Gynecology & Obstetrics Case report Open Access

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Short Communication - (2022) Volume 8, Issue 6

Health Benefits of Longer Post-reproductive Life in Women
Jenny Martin*
Department of Biology, University of Turku, 20014 Turku, Finland
*Correspondence: Jenny Martin, Department of Biology, University of Turku, 20014 Turku, Finland, Email:

Received: 31-May-2022, Manuscript No. IPGOCR-22-14077; Editor assigned: 03-Jun-2022, Pre QC No. IPGOCR-22-14077 (PQ); Reviewed: 15-Jun-2022, QC No. IPGOCR-22-14077 (Q); Revised: 20-Jun-2022, Manuscript No. IPGOCR-22-14077 (R); Published: 27-Jun-2022, DOI: 10.36648/2471-8165.8.6.29


Multidisciplinary research on the lifespan limits of humans has been stimulated by recent developments in medicine and increases in life expectancy. In the end, selection favouring increased life in our evolutionary past may determine how long humans can live. Human females have a remarkably long post-reproductive lifetime, which has been attributed to the fitness advantages of raising grandchildren after menopause. Formal studies examining whether these advantages of grand mothering diminish with advancing grandmother age and account for the length of post-reproductive lifespan are lacking.

This is crucial for comprehending current pressures on longevity due to selection, but it hasn't been considered as a potential mechanism up until now [1,2]. Here, we demonstrate that fitness advantages from grand mothering are dependent on grandmother age, altering selection on the post-reproductive lifespan. To do this, we used substantial data from preindustrial people. While the risk of death for women increased significantly in their late 60s and early 70s compared to menopausal ages, we find that both opportunities and capacity to assist grandkids reduced with age, suggesting that selection on subsequent longevity was decreasing.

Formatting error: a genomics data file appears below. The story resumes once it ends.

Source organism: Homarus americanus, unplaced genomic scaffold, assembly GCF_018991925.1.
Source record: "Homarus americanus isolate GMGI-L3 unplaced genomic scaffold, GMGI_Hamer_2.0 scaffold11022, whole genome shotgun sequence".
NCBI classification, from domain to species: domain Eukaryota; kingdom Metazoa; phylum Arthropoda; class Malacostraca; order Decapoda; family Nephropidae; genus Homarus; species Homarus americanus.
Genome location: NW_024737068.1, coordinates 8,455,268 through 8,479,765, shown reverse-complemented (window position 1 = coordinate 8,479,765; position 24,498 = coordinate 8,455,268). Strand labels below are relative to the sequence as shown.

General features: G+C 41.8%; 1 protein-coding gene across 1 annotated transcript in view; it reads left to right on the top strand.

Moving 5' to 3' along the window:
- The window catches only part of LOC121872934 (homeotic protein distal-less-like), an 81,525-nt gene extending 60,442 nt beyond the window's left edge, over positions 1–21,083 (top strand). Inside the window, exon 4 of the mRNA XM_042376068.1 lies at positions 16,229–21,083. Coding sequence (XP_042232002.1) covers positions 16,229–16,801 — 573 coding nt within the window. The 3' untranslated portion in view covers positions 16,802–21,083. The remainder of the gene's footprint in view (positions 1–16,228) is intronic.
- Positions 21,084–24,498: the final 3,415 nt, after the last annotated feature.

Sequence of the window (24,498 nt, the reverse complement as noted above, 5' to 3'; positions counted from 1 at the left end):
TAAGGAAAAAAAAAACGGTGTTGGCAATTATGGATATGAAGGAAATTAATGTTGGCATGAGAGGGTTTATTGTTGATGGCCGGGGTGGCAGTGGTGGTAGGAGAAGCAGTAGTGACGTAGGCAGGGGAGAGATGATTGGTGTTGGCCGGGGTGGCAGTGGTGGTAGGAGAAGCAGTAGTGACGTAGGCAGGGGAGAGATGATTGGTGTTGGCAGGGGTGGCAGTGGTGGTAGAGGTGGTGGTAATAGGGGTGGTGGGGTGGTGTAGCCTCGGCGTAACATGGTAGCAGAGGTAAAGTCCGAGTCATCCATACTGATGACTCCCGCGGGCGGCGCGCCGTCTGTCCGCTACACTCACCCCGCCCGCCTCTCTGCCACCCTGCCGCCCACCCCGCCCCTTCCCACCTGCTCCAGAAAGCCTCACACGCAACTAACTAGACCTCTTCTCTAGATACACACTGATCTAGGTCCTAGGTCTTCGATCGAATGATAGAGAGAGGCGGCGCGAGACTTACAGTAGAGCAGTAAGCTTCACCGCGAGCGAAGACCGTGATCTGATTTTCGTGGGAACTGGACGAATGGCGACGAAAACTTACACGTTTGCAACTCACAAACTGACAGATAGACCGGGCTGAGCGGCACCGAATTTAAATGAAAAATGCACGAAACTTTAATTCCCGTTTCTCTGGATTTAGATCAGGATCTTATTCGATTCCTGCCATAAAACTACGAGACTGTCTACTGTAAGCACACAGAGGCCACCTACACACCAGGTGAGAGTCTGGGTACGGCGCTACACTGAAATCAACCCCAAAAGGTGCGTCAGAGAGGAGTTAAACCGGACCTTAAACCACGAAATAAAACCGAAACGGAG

The presence of maternal grandmothers 50 to 75 years old boosted the survival of the grandchildren after weaning, demonstrating the fitness benefit of post-reproductive ageing. Co-residence with paternal grandmothers who were 75 years or older, however, was adverse to grandchild survival, with the grandmothers who were near death and likely in worse health being notably connected with reduced grandchild survival. According to the age restrictions on acquiring inclusive fitness through grand mothering, grand mothering can only select for post-reproductive lifespan thus far [3].


Extended post-reproductive lifespan is an uncommon characteristic that is only known to exist in a small number of wild mammals, and its elucidation remains a significant mystery. While helping kin raise children offers a different path to greater lifelong fitness and is well-documented in humans, post-reproductive adults can no longer boost their direct fitness [4]. According to the "grandmother hypothesis," which is based on these indirect fitness reasons, post-reproductive life is the result of the adaptive advantages earned from supporting offspring's reproductive efforts (i.e., providing for grand offspring). Even if these supportive advantages are probably insufficient on their own to fully account for the evolution of reproductive cessation in the first place, it is still possible that they contributed to the selection of postreproductive life span. According to theory, after a certain age, when fewer close relatives are born and there is less selection for continuing survival, there should be less opportunities to provide grandchildren. Previous research has indicated those maternal and paternal grandmothers' effects on grandchild survival varied by grandchild age, demonstrating that support might vary contextually [5].